Slaughtering tasks and meat processing involve a high degree of repetitive upper limb movements [4–8], inadequate postures [9, 10], monotony [11], cold environments with handling of products with low temperatures [12], use of hand tools such as knives and scissors [13, 14] as well as the pressure induced by time and targets [11], factors that justify the amount of registered WMSDs.

Studies in poultry slaughterhouses used the OCRA (Occupational Repetitive Action) method to evaluate the risk of WMSD development in the upper limbs [5, 6, 8, 15]. This method is preferably recommended by ISO 11228-3 : 2007 –Ergonomics –Manual handling –Handling of low loads at high frequency, as it provides a detailed analysis of the main risk factors (mechanical and organizational of WMSD), it is applicable to “multi-task job” and provides criteria - based on extensive epidemiological data –for forecasting the occurrence of UL-WMSD (upper limbs) in exposed working populations [16].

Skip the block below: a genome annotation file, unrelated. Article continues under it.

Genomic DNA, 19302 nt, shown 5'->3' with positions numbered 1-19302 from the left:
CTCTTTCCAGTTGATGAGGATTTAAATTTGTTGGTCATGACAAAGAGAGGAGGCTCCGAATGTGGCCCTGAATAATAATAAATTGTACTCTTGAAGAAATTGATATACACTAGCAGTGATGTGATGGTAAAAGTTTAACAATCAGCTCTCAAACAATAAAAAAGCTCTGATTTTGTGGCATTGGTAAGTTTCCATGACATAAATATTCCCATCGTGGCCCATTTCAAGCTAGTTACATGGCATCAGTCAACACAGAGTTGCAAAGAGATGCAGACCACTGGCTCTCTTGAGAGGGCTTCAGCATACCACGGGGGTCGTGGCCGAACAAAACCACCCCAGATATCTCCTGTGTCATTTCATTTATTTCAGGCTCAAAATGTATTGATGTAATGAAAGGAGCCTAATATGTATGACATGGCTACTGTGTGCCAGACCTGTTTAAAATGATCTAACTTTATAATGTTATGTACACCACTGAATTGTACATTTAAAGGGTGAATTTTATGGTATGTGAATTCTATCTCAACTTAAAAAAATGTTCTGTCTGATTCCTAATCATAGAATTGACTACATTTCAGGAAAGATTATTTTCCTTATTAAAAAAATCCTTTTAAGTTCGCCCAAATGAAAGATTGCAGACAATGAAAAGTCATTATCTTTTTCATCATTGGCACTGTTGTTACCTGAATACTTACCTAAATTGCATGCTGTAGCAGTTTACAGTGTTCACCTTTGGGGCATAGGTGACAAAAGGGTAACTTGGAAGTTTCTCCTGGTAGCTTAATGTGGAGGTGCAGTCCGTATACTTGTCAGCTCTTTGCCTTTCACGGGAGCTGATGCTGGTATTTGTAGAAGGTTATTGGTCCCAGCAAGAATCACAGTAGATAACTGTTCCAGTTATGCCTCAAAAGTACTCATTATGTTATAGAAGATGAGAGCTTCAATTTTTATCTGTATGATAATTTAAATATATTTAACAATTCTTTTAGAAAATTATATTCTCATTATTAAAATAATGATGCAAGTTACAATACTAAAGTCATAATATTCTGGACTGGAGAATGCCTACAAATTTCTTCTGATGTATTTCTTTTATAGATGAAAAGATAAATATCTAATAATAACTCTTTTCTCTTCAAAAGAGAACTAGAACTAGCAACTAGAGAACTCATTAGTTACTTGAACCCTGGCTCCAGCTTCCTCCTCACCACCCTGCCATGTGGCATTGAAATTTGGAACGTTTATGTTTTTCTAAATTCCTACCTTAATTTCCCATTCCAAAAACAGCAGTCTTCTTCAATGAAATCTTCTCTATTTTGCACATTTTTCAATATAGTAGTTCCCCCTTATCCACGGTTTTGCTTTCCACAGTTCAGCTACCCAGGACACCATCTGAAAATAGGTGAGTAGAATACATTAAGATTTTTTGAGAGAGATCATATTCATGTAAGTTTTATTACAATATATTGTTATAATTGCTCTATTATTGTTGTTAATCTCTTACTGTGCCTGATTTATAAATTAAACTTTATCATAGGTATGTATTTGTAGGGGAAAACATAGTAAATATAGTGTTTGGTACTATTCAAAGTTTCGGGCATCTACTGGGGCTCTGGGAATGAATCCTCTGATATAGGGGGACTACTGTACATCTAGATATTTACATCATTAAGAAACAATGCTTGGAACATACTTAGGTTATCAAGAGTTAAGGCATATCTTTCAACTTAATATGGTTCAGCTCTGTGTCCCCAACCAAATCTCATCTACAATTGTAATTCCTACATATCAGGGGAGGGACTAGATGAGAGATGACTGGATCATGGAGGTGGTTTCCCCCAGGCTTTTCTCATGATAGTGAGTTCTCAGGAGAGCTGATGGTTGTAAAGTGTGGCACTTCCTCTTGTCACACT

In this sense, Regulatory Norm N° 36 (NR-36) was established in 2013, with the purpose of reducing occupational hazards to workers, in addition to establishing the minimum requirements for the evaluation, control and monitoring of risks in tasks carried out in the Brazilian industries of meat processing [10].

As reported by NR-36, the rest breaks in slaughtering and meat processing industries must be performed by workers who perform tasks directly in the production process, which require repetitive and/or static or dynamic muscular overload of the neck, shoulders, back and upper and lower limbs. Nevertheless, these breaks should be distributed during the workday with a minimum duration of 10 minutes and a maximum of 20 minutes [10].

Research has shown that rest breaks have recovery effects, reducing pain and fatigue [17], increasing productivity [18], improving performance [19] and reducing the risk of accidents [20]. In addition, several studies have investigated the ideal duration, frequency and type of breaks to reduce WMSDs [20–22] and found that the risk of an injury at work has significantly decreased for any length of rest breaks.